Elon Musk Is Not Tony Stark – He’s Obadiah Stane

I feel bad for saying this, because like many of you, I wanted to believe that Elon Musk really was transforming himself into the real-life Tony Stark. Sadly, the past few years of Musk-ness have left me with no alternative conclusion: Elon Musk Is Not Tony Stark – He’s Obadiah Stane. Buckle up as I begin to eat some long-overdue crow.

Look, I’m not the only one who wanted to believe. Musk’s potential has been the topic of discussion for years now, and it’s only in the past eighteen months that we’ve started to see the mess behind the mask. In a world of difficult problems with no easy answers, we wanted to believe that Musk had an answer for all of us. Now that we know more about his intentions, we need to back away from the idea that Tony Stark is the ideal Musk is shooting for. Look no further than the Youtube stars lining up to dunk on the failed ‘Elon Musk is a real Tony Stark’ story trope:

In fact, Musk is looking for like Obadiah Stane. Who is that?

If you look up Stane in the marvel-movies.fandom wiki, you quickly remember that Obadiah Stane was the business partner and eventual enemy of Tony Stark. When Tony decides to stop producing weapons at Stark Industries, Obadiah retaliates by building his own iron suit. Looking further into Stane as a character, you start to see clear parallels between Stane and Musk:

“Obadiah was treacherous, intelligent, callous, sociopathic and extremely manipulative. He was capable of feigning interest in Tony’s welfare, and his father before him, when he was manipulating the actions of Stark Industries for his own selfish and narcissistic interests. He was introduced as a fatherly, charismatic and highly practical man whom Tony trusted very deeply, but his true colors increasingly revealed as a truly sociopathic and diabolical man. He had no complaints about ordering Tony Stark’s assassination, even though he’d known the man for years, showing that a conscience was completely lost on Obadiah.”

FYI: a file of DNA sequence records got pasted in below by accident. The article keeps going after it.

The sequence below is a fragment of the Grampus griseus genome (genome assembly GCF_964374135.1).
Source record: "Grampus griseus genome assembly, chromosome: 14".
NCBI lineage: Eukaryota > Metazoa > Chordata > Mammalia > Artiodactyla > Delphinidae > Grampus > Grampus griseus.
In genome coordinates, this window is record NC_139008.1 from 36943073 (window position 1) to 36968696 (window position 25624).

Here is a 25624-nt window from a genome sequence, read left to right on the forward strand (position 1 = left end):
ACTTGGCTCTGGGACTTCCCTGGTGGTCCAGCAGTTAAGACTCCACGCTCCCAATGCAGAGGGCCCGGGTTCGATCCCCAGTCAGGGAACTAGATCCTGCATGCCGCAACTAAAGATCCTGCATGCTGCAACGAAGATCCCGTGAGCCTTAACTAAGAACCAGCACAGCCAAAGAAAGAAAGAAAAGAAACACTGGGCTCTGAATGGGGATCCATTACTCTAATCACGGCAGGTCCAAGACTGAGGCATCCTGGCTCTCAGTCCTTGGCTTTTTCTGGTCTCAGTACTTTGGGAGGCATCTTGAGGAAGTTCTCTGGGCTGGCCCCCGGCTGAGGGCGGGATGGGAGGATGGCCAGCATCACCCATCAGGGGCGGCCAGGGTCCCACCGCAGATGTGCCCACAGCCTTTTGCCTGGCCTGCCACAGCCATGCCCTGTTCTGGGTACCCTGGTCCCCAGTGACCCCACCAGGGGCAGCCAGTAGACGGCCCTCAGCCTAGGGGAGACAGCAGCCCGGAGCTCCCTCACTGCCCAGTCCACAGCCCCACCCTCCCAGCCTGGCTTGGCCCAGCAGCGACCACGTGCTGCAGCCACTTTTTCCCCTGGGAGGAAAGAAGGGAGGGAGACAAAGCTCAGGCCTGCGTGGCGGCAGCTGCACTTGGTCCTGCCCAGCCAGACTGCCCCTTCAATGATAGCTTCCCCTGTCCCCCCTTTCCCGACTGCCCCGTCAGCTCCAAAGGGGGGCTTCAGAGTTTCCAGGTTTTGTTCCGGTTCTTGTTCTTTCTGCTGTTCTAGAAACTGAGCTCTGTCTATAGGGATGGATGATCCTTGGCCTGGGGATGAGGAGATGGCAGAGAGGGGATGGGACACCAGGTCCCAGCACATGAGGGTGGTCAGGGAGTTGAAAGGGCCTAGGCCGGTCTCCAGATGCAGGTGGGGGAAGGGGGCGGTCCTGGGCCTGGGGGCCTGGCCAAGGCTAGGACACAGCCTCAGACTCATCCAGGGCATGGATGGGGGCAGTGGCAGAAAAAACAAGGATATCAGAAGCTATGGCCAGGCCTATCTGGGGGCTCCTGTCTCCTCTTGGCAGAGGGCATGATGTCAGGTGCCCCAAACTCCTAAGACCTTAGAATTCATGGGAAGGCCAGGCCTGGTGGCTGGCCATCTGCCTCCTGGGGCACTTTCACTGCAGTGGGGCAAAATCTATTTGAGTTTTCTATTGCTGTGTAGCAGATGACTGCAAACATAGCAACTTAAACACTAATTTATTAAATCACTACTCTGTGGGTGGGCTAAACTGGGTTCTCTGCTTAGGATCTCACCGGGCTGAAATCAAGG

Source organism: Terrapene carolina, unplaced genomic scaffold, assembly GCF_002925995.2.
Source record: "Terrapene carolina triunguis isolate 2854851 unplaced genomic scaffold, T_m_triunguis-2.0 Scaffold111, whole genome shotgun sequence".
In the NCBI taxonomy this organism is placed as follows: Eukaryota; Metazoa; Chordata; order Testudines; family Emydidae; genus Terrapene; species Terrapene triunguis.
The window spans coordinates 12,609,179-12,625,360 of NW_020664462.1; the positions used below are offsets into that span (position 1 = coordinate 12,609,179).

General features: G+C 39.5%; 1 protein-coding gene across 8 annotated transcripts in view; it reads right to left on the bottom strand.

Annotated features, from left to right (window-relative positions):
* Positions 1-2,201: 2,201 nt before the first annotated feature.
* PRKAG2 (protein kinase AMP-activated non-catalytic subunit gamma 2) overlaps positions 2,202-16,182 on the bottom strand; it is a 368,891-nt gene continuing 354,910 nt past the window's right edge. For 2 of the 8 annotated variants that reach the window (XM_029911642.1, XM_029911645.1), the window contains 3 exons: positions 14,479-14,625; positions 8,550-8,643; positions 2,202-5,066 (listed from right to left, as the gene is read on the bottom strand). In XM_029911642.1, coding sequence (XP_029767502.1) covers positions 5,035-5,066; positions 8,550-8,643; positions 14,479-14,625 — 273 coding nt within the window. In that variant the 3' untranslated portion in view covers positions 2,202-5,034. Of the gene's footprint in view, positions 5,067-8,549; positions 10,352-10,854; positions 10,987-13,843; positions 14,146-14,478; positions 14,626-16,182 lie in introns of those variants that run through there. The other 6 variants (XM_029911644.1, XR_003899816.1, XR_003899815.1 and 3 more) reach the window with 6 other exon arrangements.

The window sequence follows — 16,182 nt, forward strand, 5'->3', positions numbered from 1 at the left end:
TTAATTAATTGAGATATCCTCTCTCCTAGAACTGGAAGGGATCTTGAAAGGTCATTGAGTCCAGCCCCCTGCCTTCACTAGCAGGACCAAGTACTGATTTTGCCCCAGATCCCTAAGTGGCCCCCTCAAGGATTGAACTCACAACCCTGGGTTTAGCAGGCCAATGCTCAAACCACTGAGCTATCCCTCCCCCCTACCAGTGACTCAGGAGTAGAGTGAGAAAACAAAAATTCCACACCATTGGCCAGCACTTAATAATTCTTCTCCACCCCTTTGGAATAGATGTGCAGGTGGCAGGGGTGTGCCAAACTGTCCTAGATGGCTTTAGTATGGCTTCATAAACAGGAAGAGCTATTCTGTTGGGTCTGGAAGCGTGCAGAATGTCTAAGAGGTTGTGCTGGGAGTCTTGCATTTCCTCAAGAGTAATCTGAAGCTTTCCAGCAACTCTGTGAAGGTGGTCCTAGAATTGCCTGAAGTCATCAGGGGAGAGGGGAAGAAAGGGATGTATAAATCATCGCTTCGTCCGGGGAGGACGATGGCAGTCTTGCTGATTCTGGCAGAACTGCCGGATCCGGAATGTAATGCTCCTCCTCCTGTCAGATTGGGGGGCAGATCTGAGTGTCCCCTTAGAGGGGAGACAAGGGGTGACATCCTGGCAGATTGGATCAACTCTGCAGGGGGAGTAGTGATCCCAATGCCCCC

Musk hasn’t ordered anyone’s assassination, but he’s definitely stands in Stark contrast to the heroic ideals he originally projected. It’s not hard to imagine him becoming a Stane on his own legacy by refusing to achieve and act upon the self-awareness and nobility of real world leaders. People like Nelson Mandela, Dr. Aprille Ericsson, and Col. Stanislav Petrov taught us that you could quietly change and save the world without demanding constant credit or adulation. I feel bad for Musk. Already, I can see a future where the public that champions and celebrates him turning into a mob that scorns and disparages him.

Epiphany Over Epitaph

There’s still a chance for Musk to turn things around. In 1888, Alfred Nobel was mistakenly reported dead. When the papers ran his obituary, Nobel was appalled at the idea that he would be remembered as a ‘merchant of death.’ His decision to posthumously donate the majority of his wealth to found the Nobel Prize has been credited at least in part to him wanting to leave behind a better legacy. Undeniably, our 21st century has been shaped by Nobel’s act of 19th-century selflessness.

Scifi is full of moments where small choices create world-changing outcomes. In ‘The Battle of Victoria Crater,’ for example, I talk about what Mars might look like sixty or seventy years after First Landing. Oligarchs could control much of the outcome on a new planet, but human beings are both crafty and resilient. They aren’t going to take oppression lying down; not for long, anyway.